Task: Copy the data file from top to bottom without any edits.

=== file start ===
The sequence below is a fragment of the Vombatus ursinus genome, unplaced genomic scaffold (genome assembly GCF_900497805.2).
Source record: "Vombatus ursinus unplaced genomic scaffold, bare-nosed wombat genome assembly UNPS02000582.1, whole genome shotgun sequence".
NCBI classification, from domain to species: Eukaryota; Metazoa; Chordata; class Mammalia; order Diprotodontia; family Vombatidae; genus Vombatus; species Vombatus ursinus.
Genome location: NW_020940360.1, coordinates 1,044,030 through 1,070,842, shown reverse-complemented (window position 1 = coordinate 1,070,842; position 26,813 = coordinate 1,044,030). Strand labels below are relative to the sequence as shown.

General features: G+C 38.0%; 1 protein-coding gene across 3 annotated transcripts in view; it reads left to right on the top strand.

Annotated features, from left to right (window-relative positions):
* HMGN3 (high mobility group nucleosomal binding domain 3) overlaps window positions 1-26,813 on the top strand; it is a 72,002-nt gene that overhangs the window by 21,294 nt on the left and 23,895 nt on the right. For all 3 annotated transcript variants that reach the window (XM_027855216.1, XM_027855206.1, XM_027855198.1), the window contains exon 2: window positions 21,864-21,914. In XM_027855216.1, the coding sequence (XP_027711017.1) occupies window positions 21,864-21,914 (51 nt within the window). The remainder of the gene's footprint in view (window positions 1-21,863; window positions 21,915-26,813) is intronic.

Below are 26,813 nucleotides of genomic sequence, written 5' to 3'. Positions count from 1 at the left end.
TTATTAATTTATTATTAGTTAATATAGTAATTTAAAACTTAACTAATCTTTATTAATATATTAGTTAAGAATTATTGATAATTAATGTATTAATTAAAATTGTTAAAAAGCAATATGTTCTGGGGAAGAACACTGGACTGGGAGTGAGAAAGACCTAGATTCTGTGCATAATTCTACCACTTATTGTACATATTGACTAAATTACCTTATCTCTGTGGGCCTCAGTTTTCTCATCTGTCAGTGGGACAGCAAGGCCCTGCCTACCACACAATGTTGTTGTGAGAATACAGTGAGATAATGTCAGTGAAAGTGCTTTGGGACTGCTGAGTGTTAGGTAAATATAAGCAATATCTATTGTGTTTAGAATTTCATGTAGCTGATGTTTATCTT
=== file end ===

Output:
The sequence below is a fragment of the Vombatus ursinus genome, unplaced genomic scaffold (genome assembly GCF_900497805.2).
Source record: "Vombatus ursinus unplaced genomic scaffold, bare-nosed wombat genome assembly UNPS02000582.1, whole genome shotgun sequence".
NCBI classification, from domain to species: Eukaryota; Metazoa; Chordata; class Mammalia; order Diprotodontia; family Vombatidae; genus Vombatus; species Vombatus ursinus.
Genome location: NW_020940360.1, coordinates 1,044,030 through 1,070,842, shown reverse-complemented (window position 1 = coordinate 1,070,842; position 26,813 = coordinate 1,044,030). Strand labels below are relative to the sequence as shown.

General features: G+C 38.0%; 1 protein-coding gene across 3 annotated transcripts in view; it reads left to right on the top strand.

Annotated features, from left to right (window-relative positions):
* HMGN3 (high mobility group nucleosomal binding domain 3) overlaps window positions 1-26,813 on the top strand; it is a 72,002-nt gene that overhangs the window by 21,294 nt on the left and 23,895 nt on the right. For all 3 annotated transcript variants that reach the window (XM_027855216.1, XM_027855206.1, XM_027855198.1), the window contains exon 2: window positions 21,864-21,914. In XM_027855216.1, the coding sequence (XP_027711017.1) occupies window positions 21,864-21,914 (51 nt within the window). The remainder of the gene's footprint in view (window positions 1-21,863; window positions 21,915-26,813) is intronic.

Below are 26,813 nucleotides of genomic sequence, written 5' to 3'. Positions count from 1 at the left end.
TTATTAATTTATTATTAGTTAATATAGTAATTTAAAACTTAACTAATCTTTATTAATATATTAGTTAAGAATTATTGATAATTAATGTATTAATTAAAATTGTTAAAAAGCAATATGTTCTGGGGAAGAACACTGGACTGGGAGTGAGAAAGACCTAGATTCTGTGCATAATTCTACCACTTATTGTACATATTGACTAAATTACCTTATCTCTGTGGGCCTCAGTTTTCTCATCTGTCAGTGGGACAGCAAGGCCCTGCCTACCACACAATGTTGTTGTGAGAATACAGTGAGATAATGTCAGTGAAAGTGCTTTGGGACTGCTGAGTGTTAGGTAAATATAAGCAATATCTATTGTGTTTAGAATTTCATGTAGCTGATGTTTATCTT